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‘Precious and Endless’ brings senior storytellers and youth performers together onstage

Youth performers and senior “Sage VOICES” storytellers rehearse a new production
Jem Moore
Courtesy of VOICES
Youth performers and senior “Sage VOICES” storytellers rehearse a new production, “Precious and Endless,” at the Thunder River Theatre in Carbondale. The show is the first intergenerational theater project from the local performing arts education nonprofit VOICES.

A new theater production in Carbondale features artists on two distant ends of the age spectrum: Youth performers, all 11 to 14 years old, share the stage with “Sage” storytellers who range from 76 to 97.

They swing dance together, tell stories side-by-side and showcase original music in a production meant to highlight the stories of a senior generation through the performances of a much younger one.

The show, called “Precious and Endless,” is the first-ever intergenerational production from the Roaring Fork Valley arts education nonprofit VOICES.

“Precious and Endless” is a product of the senior-oriented “Sage VOICES Theater Project,” one of several performing arts programs VOICES offers; other programs focus on youth, LGBTQ+ people, women and the Latino community.

Cassidy Willey, the show’s director, said it’s rare to find opportunities that bring different generations together. That’s unfortunate, in her view, because “there's a lot to be gained from both sides in an intergenerational space,” she said in an interview during rehearsals this week.

“I think it's really special that we're highlighting and elevating the stories of our sages, and I also think it's really great that we've allowed the youth to play and create within that space and also offer some of their stories as well,” Willey said. “The sage (ensemble) have really valued the youth contribution in that sense.”

The show explores themes about childhood, growing up, letting go and facing fears throughout life’s defining moments. There are theatrical retellings as well as song-and-dance numbers; the title song, “Precious and Endless,” evolved from a group poem by the ensemble with help from local singer-songwriter Jackson Emmer, Willey said.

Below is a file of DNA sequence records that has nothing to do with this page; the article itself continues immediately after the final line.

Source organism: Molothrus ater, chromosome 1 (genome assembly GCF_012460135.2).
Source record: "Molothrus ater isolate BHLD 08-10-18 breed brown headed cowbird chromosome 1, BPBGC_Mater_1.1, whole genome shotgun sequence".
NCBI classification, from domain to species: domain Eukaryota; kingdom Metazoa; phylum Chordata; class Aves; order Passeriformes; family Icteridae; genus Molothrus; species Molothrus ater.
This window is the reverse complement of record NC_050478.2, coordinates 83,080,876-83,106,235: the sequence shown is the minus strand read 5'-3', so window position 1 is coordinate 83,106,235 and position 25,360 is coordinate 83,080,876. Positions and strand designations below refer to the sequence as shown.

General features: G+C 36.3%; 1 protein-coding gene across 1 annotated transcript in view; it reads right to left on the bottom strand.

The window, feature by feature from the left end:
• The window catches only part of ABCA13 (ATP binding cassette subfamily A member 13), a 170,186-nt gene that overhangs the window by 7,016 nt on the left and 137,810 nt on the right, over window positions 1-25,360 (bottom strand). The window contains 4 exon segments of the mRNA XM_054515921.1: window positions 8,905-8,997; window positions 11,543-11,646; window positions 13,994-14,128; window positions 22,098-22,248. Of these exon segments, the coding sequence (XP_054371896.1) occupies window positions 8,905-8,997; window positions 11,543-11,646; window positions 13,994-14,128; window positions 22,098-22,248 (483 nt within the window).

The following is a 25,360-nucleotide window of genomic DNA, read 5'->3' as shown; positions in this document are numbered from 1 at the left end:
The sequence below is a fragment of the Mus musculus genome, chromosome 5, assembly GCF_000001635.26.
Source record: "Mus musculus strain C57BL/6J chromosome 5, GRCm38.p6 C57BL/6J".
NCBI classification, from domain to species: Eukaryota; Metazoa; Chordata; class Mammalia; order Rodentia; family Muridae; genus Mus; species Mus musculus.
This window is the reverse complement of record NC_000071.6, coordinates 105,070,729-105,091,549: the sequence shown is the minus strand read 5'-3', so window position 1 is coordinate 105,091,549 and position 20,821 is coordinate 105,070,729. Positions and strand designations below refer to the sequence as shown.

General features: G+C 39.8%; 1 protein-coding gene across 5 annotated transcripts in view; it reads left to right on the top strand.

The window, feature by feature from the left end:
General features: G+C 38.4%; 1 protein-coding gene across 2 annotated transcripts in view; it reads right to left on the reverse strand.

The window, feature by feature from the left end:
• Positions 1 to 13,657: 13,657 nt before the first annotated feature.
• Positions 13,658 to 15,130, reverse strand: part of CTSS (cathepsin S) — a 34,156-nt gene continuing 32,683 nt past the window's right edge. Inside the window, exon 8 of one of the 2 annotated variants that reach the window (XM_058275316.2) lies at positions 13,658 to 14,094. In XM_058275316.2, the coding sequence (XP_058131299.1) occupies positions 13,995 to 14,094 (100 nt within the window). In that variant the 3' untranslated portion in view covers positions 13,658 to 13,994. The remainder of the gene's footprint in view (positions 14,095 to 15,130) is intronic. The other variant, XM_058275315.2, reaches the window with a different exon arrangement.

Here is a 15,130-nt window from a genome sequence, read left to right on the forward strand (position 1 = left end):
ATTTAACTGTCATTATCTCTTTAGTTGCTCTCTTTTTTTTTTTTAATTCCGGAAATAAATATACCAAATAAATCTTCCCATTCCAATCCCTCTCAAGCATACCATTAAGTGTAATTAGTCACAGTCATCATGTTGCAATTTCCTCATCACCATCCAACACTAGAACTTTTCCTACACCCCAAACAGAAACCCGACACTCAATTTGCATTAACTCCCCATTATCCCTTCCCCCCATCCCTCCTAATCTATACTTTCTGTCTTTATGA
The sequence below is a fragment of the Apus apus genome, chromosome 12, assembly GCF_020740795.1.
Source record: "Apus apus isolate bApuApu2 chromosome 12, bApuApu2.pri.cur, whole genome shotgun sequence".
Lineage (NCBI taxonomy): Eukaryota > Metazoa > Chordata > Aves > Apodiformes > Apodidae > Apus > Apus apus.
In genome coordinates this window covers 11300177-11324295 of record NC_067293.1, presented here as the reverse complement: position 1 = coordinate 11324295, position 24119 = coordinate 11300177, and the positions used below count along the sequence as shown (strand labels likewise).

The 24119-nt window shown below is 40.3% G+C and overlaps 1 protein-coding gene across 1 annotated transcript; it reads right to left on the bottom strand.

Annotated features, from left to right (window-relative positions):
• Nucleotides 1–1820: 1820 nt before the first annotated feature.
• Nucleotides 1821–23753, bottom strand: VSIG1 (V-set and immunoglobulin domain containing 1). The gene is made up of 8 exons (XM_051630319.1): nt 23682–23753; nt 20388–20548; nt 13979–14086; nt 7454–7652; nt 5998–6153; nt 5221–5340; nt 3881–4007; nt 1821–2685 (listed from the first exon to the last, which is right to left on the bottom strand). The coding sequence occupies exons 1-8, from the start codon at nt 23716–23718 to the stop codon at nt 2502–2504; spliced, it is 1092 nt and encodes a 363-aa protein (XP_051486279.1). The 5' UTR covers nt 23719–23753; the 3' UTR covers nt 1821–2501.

Joan Lamont is one of the “Sages” whose stories inspired the “Precious and Endless.” She turns 90 this month, and sees a lot of value in sharing stories from her generation with the youth ensemble.

“Precious means the stories that we old sages have been chatting with these marvelous kids about, those are precious to us, and so different for them,” Lamont said. “And endless is, they're going to go on endlessly and have their own stories, too, so it’s been great fun.”

Willey, the show’s director, agrees.

“They have a lot of fun together — sometimes too much fun,” Willey said. “There's a lot of laughter, a lot of joy. I think they've created some very authentic bonds. … I think the fact that the youth have been so respectful and open to working with the sage and the sage have been so in awe and inspired by the youth, it's been a really neat alchemy.”

The show opens Friday and runs through Sunday at the Thunder River Theatre in Carbondale. Tickets are $25 through Thunder River’s website.

Kaya Williams is the Edlis Neeson Arts and Culture Reporter at Aspen Public Radio, covering the vibrant creative and cultural scene in Aspen and the Roaring Fork Valley. She studied journalism and history at Boston University, where she also worked for WBUR, WGBH, The Boston Globe and her beloved college newspaper, The Daily Free Press. Williams joins the team after a stint at The Aspen Times, where she reported on Snowmass Village, education, mental health, food, the ski industry, arts and culture and other general assignment stories.